Many years ago, after a particularly frustrating day interacting with production (when we still manufactured in Canada), I complained to my supervisor -- the Gradin portion of this theory -- that "If you took two people and added their IQs together..." At that point, I paused momentarily, and he immediately interjected, "You would get a negative number."
The engineer in me wondered if this could be possible. This led me to a plausible explanation. The MBA in me wanted this expressed as a theory. Boredom while waiting for a plane's departure led me to write this down.
The Gradin-Kagan effect (or worker empowerment: phooey)
Any element of society is subject to the law of entropy. Unless forced to assume some entity by an external force, it will degenerate into a form that approaches chaos. In the absence of clear, unambiguous, nonconflicting, and attainable goals, the Gradin-Kagan Effect will manifest itself as follows:
Hypothesis No. 1 (Kagan's Law or the inverse synergy effect): When two or more people work together, the effective IQ of the group is almost always less than the simple sum of their individual IQs. IQ is not a scalar quantity. It has at least one other dimension that prevents the simple addition of IQs when several people work together.
Hypothesis No. 2 (Gradin's Law): When two or more people work together, the effective IQ will always give a negative number. In a normal distribution of the vector IQs of a group, it would be expected that the second dimensions of the IQs would cancel each other out, giving an effective IQ of zero. However, in what must be a previously unobserved effect of Murphy's Law, the effective IQ is always less than zero.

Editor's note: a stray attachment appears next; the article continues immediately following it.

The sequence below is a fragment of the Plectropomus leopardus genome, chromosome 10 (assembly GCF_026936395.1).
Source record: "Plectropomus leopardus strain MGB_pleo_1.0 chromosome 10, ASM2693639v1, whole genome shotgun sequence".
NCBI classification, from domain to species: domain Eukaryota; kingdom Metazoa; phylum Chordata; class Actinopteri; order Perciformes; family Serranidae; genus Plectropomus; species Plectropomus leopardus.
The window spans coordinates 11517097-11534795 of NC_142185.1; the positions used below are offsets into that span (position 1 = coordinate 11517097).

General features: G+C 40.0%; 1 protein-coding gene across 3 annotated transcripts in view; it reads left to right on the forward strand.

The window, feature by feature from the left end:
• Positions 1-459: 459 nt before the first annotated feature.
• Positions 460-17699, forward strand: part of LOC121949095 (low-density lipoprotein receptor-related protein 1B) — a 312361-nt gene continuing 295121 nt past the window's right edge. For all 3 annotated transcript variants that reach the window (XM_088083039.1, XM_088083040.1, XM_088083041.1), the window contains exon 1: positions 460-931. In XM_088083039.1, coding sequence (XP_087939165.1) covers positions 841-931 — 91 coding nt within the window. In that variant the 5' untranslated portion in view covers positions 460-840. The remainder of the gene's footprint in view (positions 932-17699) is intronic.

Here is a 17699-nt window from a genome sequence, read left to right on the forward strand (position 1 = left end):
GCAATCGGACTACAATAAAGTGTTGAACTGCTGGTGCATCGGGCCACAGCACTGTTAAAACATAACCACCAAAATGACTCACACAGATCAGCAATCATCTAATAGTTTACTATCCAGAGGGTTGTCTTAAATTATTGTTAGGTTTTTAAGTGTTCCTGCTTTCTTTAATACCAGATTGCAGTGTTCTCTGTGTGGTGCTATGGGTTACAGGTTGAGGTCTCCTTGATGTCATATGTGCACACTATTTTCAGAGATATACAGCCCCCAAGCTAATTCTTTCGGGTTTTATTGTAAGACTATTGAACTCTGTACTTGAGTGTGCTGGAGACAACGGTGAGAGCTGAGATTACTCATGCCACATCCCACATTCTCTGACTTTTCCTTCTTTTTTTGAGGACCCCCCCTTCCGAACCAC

Hypothesis No. 3: Any person working in a group will have his/her IQ reduced when making any simple decision. Through some perverse feedback effect, as yet unexplained, the negative number derived through Gradin's Law is added to each individual IQ, thereby reducing that IQ. For example, an individual with sufficient IQ to distinguish which end of a burning cigarette to put in his mouth, in a workgroup setting, would happily lick the hot end and still be surprised at the resulting burn.
According to the Dilbert Principle, all management is incompetent. As a result, there may never be a situation where the Gradin-Kagan Effect is ever negated by suitable goals.
By the way, the burning cigarette part is true.
Have you ever felt frustrated enough with the stupidity of other people that you would be willing to share your experiences with the rest of us?
I've been lucky enough to work over the years with some very smart, very capable people who were also fun to work with. In many cases, our skills and interests complemented each other and together we could do far more than either one of us alone. Having a good partner to work with is often more productive than trying to do it all yourself, especially since you can catch each other's errors earlier and suggest alternative approaches before wasting time going down a path that turns out to be wrong.
However, it's hard to scale beyond two. Heck, it's hard even to schedule a meeting with more than two. With three or more, you have a committee and "the patient dies on the operating table while the doctors argue" as one of my teachers used to say.
I close with a wonderful quote from Charles Kettering, who said this upon hearing how wonderful it was that Charles Lindbergh had flown across the Atlantic all alone:
"It would have been still more wonderful if he had done it with a committee."
David Patterson, known for his pioneering research that led to RAID, clusters and more, is part of a team at UC Berkeley that recently made its RISC-V processor architecture an open source hardware offering. We talk with Patterson and one of his colleagues behind the effort about the opportunities they see, what new kinds of designs they hope to enable and what it means for today’s commercial processor giants such as Intel, ARM and Imagination Technologies.